A proposed bill in the Florida Legislature is calling for increased voting regulations, including limiting ballot drop-off box hours and requiring a wet signature on file. All 67 of Florida’s Supervisors of Elections oppose the bill.
The election administration bill, SB 90, has currently passed through all three of its Senate committees, but was postponed on its second reading on Tuesday. Its comparable bill in the House, HB 7041, has passed through two of its three committees and resides in the House State Affairs Committee.
The bill’s sponsor, Sen. Dennis Baxley, considers the regulations a way of taking a proactive approach to addressing potential election issues in the state.
“I know that safeguarding and maintaining the integrity of our elections is important to all of us,” Baxley said during a committee hearing. “It wasn’t that long ago that we were the butt of every joke about elections.”
The president of the Florida Supervisors of Elections and the Hillsborough County Supervisor of Elections Craig Latimer believes this bill would add obstacles to voters.
“To me, this bill doesn’t make any sense,” he said. “Why would you try to make it harder on the voter?”
The signature matching addition to the bill requires supervisors to compare a pen-on-paper signature with a voter’s current signature. Without a paper, or “wet,” signature on file, the ballot must be rejected.
These measures are proposed in the name of combating voter fraud, which Latimer considers a non-issue.
“I haven’t seen any fraud and I haven’t heard one of the legislators cite a specific incident of fraud as they debated the bill,” he said.
Even if fraud was a prevalent issue in the state, Latimer said the signature regulations the bill calls for wouldn’t do anything to stop it.
“If you go to a driver’s license bureau there’s actually an official in front of you that’s watching you sign,” he said. “If you go to vote in-person, there’s somebody watching you give us that signature. To me, this bill in no way, shape or form can do anything to curb any voter fraud that may be occurring.”
A previous version of the bill called for completely banning drop boxes, but an amendment changed the language to allow for drop boxes during early voting hours. Latimer still sees administrative issues with the regulations of the boxes.
“With the amendment, drop boxes are only available during early voting hours,” he said. “Well, what about before early voting starts and after early voting ends? How will you get your ballot back to me?”
In Florida, ballots are mailed out during a 7-day window between 40 and 33 days before an election as required by state law. Latimer said this bill will affect the voters who immediately fill out their ballots and drop them off at a ballot box well before early voting begins.
Currently, Hillsborough County has four drop boxes that are available outside of early voting, as well as boxes at all early voting sites. This bill would prohibit the operation of those drop boxes, a condition that Latimer said might result in their removal.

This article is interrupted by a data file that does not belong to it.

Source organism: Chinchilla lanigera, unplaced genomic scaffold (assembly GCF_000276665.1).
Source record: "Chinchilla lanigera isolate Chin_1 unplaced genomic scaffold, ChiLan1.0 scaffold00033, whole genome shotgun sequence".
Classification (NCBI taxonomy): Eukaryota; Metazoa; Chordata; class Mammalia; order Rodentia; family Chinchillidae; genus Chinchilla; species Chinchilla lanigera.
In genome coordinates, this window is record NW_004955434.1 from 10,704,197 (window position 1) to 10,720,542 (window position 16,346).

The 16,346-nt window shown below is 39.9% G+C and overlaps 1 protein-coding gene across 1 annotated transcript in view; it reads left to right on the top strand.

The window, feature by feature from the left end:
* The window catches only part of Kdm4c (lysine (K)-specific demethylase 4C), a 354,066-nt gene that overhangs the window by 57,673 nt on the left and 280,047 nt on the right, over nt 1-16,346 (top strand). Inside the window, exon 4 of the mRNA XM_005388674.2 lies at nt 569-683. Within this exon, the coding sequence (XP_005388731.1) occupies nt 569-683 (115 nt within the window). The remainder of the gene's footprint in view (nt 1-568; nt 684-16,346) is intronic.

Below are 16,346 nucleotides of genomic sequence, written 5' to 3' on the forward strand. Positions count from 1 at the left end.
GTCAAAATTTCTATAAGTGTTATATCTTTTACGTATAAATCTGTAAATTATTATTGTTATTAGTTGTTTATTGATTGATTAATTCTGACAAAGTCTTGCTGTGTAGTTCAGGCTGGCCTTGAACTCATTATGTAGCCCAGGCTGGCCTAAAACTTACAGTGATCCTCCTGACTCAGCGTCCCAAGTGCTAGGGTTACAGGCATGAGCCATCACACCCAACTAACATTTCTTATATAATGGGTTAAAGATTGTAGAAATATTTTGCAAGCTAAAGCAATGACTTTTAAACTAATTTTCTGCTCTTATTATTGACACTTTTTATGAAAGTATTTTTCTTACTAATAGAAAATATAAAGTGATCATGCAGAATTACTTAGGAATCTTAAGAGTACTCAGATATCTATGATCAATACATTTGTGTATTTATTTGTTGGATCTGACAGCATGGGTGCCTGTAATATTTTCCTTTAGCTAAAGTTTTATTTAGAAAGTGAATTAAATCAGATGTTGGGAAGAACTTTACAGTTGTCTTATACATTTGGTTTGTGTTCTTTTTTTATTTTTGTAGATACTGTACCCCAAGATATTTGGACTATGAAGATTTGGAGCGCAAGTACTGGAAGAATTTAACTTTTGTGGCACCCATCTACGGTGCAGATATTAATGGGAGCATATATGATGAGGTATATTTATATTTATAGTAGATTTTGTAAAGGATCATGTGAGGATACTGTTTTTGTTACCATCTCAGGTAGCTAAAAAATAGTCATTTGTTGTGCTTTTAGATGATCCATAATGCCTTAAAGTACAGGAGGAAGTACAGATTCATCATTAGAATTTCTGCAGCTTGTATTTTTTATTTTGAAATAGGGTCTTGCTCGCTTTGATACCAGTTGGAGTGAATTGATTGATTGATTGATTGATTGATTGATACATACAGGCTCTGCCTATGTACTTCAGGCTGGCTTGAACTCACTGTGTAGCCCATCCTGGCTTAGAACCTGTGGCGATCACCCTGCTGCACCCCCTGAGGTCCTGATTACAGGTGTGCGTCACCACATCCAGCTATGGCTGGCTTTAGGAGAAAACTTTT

“With the way this is written, I would have to remove drop boxes,” he said.
Hillsborough County isn’t the only county that would have to change their drop box practices if the proposed bill becomes law. Bradford County Supervisor of Elections Amanda Seyfang said the requirements laid out in the bill would be impractical for the county.
According to the bill text, ballot drop boxes must be monitored in-person by an employee. Since 2001, the Bradford County Supervisors of Elections Office typically runs an entire election with a three-person staff.
For the rural county, designating an employee to watch the drop box is a waste of resources.
“I could not give up one of my staff members to just sit at our drop box all day long, nor could I afford with my budget to hire another staff member just to do that,” Seyfang said.
Bradford County’s ballot drop box has been located outside the courthouse in Starke ever since drop boxes were allowed. Seyfang says it was used significantly even before the pandemic.
“If the bill passes with that current language, I would have to just pull my drop box,” Seyfang said. “There’s no way a county my size could afford it.”
Bradford County’s drop box is under 24/7 video surveillance. In the 2020 general election, 1,073 of the 3,844 returned vote-by-mail ballots were returned at the drop box location.
Seyfang notes some minor favorable parts of the bill, including a stipulation that a grandchild would be considered an immediate family member. Currently, only a grandparent is considered an immediate family member and not a grandchild.
Seyfang’s main worry is the voters who have no wet signature to be compared. The Florida Legislature passed a law in 2015 that allowed digital voter registration beginning in 2017.
“If anybody has registered to vote for the first time since the law allowed it back in 2017, we would not have a wet signature on file for them,” Seyfang said. “That’s a lot of voters if you think about the increases in voter registration since 2017.”